You will recall that when Hercules attacked the Lernean Hydra, his second labor, every time he cut off one of its nine heads, two more grew in its place. Such today is the labor of those who would decapitate peevery and pedantry.
David Marsh wrote recently in the Guardian on "10 grammar rules you can forget." Readers of this blog will recognize them: the split infinitive, the stranded preposition, the conjunction beginning a sentence, none only in the singular, that lot. The article is adapted from his new book, For Who the Bell Tolls: One Man's Quest for Grammatical Perfection. I have not read the book and do not know the author,* but if the book is as clear and sensible as the article, it merits your attention.
His article, as you may imagine, quickly drew the attention of the hydra, the peeververein being well represented in the comments on the Guardian article. One in particular, from an external examiner at the University of London, rang all the changes: "elements of grammar that have been sacrosanct among the educated classes for centuries," a swipe at those filthy Young People and their 140-character illiteracies, the "dumbing-down" of language, sloppiness, ignorance, and the abandonment of all meaningful distinctions. The comment is echt peevery in its combination of ignorance about the language and shameless snobbery.
At the blog Lavengro, Peter Harvey's post "Pedantry rides again" sets off to lop off the heads as fast as they grow back. He takes the commenter's text sentence by sentence, pointing out the flaws and lapses in its usage and reasoning. It brilliantly illustrates how the commenter falls afoul of Muphry's Law, that any text criticizing editing will contain some fault.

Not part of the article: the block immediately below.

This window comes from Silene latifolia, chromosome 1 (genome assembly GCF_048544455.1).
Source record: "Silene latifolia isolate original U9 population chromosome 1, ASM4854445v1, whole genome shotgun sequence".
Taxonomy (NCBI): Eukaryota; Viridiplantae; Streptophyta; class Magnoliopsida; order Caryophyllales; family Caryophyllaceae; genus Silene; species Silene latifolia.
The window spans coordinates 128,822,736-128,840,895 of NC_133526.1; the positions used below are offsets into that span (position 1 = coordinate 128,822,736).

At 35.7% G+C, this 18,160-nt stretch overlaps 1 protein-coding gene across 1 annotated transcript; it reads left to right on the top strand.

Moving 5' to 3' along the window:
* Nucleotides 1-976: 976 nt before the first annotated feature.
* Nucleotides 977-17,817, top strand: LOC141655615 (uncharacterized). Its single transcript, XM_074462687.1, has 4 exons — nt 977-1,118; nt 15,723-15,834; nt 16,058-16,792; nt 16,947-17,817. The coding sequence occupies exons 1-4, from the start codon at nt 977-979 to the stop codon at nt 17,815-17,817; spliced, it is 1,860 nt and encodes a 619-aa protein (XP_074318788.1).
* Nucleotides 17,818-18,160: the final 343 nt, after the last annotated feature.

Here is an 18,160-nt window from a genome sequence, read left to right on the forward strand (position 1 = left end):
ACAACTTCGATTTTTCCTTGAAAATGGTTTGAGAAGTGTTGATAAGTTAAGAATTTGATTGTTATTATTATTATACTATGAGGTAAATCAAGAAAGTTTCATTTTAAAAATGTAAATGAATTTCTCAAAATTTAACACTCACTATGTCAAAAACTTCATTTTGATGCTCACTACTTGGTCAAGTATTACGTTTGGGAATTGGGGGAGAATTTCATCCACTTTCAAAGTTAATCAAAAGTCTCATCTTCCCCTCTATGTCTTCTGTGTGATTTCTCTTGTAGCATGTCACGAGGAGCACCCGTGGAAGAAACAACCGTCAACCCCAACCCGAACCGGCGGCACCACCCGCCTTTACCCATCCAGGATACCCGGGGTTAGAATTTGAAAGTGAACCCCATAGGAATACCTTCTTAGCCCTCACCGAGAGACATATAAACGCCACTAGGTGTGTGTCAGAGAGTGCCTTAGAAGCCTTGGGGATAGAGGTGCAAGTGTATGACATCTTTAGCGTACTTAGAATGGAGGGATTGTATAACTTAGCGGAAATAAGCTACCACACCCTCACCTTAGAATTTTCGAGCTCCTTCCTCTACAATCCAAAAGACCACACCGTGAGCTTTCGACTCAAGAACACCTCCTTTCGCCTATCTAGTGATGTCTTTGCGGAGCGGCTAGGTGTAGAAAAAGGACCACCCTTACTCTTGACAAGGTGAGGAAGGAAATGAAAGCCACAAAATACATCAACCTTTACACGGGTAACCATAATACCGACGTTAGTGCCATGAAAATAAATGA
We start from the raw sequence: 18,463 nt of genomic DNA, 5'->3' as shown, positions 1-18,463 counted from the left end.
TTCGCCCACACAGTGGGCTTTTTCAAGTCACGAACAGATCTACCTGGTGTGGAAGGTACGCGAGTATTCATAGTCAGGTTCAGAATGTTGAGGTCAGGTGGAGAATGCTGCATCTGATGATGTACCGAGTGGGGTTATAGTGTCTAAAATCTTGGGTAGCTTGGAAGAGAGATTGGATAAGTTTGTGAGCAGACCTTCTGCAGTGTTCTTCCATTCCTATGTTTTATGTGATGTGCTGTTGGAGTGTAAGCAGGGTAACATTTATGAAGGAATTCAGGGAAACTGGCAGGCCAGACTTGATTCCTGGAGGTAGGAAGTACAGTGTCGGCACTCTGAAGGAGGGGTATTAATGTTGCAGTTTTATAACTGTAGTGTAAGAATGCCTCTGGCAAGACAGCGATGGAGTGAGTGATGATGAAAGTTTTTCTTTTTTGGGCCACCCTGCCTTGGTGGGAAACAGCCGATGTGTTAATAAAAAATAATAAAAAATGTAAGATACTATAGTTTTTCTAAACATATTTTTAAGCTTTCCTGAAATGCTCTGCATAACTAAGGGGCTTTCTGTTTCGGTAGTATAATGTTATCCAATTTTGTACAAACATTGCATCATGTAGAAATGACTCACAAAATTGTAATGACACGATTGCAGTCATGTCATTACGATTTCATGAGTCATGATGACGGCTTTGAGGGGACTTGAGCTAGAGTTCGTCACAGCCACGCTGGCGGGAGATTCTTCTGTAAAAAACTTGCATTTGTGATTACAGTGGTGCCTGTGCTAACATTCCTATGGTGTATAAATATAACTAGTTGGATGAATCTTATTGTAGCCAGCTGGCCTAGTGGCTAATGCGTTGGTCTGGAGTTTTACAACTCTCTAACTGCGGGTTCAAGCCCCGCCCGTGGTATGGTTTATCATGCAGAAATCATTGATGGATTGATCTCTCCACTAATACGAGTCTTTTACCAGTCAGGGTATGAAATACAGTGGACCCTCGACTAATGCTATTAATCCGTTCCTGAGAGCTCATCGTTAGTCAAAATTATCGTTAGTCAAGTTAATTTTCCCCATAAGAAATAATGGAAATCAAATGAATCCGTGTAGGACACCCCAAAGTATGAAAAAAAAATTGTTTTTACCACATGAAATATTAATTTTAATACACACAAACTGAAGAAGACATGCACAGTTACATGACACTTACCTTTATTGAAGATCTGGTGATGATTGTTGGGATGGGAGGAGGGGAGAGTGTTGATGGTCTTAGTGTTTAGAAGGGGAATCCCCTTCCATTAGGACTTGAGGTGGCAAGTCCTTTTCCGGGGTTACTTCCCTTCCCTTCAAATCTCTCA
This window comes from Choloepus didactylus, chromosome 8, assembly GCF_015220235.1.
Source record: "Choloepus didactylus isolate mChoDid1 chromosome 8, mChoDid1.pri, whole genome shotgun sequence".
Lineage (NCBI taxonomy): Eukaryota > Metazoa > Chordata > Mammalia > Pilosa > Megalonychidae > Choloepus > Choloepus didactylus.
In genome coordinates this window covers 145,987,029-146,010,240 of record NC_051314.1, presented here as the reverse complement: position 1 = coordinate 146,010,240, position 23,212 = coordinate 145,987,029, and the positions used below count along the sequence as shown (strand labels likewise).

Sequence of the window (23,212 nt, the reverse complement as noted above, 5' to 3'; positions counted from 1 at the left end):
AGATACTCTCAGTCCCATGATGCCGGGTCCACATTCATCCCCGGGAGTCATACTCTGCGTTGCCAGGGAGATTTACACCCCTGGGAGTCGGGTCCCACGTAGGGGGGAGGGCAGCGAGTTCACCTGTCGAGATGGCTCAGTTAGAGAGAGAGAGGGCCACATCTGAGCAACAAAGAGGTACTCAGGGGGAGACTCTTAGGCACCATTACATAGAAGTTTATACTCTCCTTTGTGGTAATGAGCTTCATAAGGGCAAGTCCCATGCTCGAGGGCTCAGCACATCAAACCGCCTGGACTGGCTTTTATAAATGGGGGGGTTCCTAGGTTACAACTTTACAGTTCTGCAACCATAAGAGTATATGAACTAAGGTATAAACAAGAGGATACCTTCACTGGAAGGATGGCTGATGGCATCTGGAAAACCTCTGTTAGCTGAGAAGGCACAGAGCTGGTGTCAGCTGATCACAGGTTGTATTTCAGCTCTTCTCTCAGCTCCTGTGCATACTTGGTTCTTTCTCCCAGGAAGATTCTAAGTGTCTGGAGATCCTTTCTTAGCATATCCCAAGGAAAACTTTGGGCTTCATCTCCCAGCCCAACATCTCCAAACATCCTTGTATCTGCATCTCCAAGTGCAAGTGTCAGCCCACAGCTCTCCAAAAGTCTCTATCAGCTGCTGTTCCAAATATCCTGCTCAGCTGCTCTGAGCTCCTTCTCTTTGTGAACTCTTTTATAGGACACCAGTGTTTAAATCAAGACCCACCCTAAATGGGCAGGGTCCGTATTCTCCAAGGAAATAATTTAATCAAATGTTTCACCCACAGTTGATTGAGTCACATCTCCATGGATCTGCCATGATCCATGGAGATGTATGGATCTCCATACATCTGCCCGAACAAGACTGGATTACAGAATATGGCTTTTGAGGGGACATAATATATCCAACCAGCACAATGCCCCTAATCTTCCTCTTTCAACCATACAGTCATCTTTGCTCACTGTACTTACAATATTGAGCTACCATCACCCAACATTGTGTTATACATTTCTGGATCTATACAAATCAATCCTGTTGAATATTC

If you have wondered why this blog keeps returning to the same subjects, attacking the same shibboleths and superstitions again and again, it is because the battle is never won, and never abandoned.
I am indebted to Barrie England at Caxton for notice of Mr. Marsh's original article and Mr. Harvey's riposte to the commenter.
*Mr. Marsh and I are, however, both members of the Facebook group Horny-Handed Subs of Toil. I rather regret that American journalism does not use the terms sub-editor and sub. The Latin preposition sub, with the senses of "under," "up under," "close to," "beneath," and "below," is so much more evocative of the copy editor's life than the prosaic copy editor.